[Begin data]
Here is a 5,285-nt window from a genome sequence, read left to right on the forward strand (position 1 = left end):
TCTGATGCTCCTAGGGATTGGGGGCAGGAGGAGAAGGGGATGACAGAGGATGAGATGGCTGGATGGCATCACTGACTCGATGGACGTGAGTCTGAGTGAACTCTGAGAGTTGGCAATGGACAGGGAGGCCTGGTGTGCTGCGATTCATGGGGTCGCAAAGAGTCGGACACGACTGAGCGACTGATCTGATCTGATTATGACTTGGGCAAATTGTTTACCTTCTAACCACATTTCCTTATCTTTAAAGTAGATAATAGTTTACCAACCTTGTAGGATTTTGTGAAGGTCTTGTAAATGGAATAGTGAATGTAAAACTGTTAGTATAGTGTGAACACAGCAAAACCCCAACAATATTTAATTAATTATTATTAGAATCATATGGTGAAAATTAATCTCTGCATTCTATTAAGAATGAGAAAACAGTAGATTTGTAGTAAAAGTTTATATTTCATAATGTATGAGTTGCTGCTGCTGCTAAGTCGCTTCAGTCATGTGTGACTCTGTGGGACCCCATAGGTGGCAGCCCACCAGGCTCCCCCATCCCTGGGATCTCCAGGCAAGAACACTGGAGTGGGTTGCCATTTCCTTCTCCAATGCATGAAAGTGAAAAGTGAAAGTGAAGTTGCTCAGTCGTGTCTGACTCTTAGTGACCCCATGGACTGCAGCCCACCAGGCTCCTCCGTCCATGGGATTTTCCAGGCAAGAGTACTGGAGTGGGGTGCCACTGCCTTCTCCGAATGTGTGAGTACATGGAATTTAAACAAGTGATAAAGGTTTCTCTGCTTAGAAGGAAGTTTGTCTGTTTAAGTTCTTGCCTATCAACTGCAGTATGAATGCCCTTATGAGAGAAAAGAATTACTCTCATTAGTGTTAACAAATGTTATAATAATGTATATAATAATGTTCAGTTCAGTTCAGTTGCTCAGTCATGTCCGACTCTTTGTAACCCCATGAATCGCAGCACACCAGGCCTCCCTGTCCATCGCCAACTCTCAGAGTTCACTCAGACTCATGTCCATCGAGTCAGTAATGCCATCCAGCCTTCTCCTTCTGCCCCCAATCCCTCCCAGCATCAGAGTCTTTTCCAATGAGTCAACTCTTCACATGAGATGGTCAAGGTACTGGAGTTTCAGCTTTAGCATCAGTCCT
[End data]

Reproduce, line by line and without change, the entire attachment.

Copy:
Here is a 5,285-nt window from a genome sequence, read left to right on the forward strand (position 1 = left end):
TCTGATGCTCCTAGGGATTGGGGGCAGGAGGAGAAGGGGATGACAGAGGATGAGATGGCTGGATGGCATCACTGACTCGATGGACGTGAGTCTGAGTGAACTCTGAGAGTTGGCAATGGACAGGGAGGCCTGGTGTGCTGCGATTCATGGGGTCGCAAAGAGTCGGACACGACTGAGCGACTGATCTGATCTGATTATGACTTGGGCAAATTGTTTACCTTCTAACCACATTTCCTTATCTTTAAAGTAGATAATAGTTTACCAACCTTGTAGGATTTTGTGAAGGTCTTGTAAATGGAATAGTGAATGTAAAACTGTTAGTATAGTGTGAACACAGCAAAACCCCAACAATATTTAATTAATTATTATTAGAATCATATGGTGAAAATTAATCTCTGCATTCTATTAAGAATGAGAAAACAGTAGATTTGTAGTAAAAGTTTATATTTCATAATGTATGAGTTGCTGCTGCTGCTAAGTCGCTTCAGTCATGTGTGACTCTGTGGGACCCCATAGGTGGCAGCCCACCAGGCTCCCCCATCCCTGGGATCTCCAGGCAAGAACACTGGAGTGGGTTGCCATTTCCTTCTCCAATGCATGAAAGTGAAAAGTGAAAGTGAAGTTGCTCAGTCGTGTCTGACTCTTAGTGACCCCATGGACTGCAGCCCACCAGGCTCCTCCGTCCATGGGATTTTCCAGGCAAGAGTACTGGAGTGGGGTGCCACTGCCTTCTCCGAATGTGTGAGTACATGGAATTTAAACAAGTGATAAAGGTTTCTCTGCTTAGAAGGAAGTTTGTCTGTTTAAGTTCTTGCCTATCAACTGCAGTATGAATGCCCTTATGAGAGAAAAGAATTACTCTCATTAGTGTTAACAAATGTTATAATAATGTATATAATAATGTTCAGTTCAGTTCAGTTGCTCAGTCATGTCCGACTCTTTGTAACCCCATGAATCGCAGCACACCAGGCCTCCCTGTCCATCGCCAACTCTCAGAGTTCACTCAGACTCATGTCCATCGAGTCAGTAATGCCATCCAGCCTTCTCCTTCTGCCCCCAATCCCTCCCAGCATCAGAGTCTTTTCCAATGAGTCAACTCTTCACATGAGATGGTCAAGGTACTGGAGTTTCAGCTTTAGCATCAGTCCT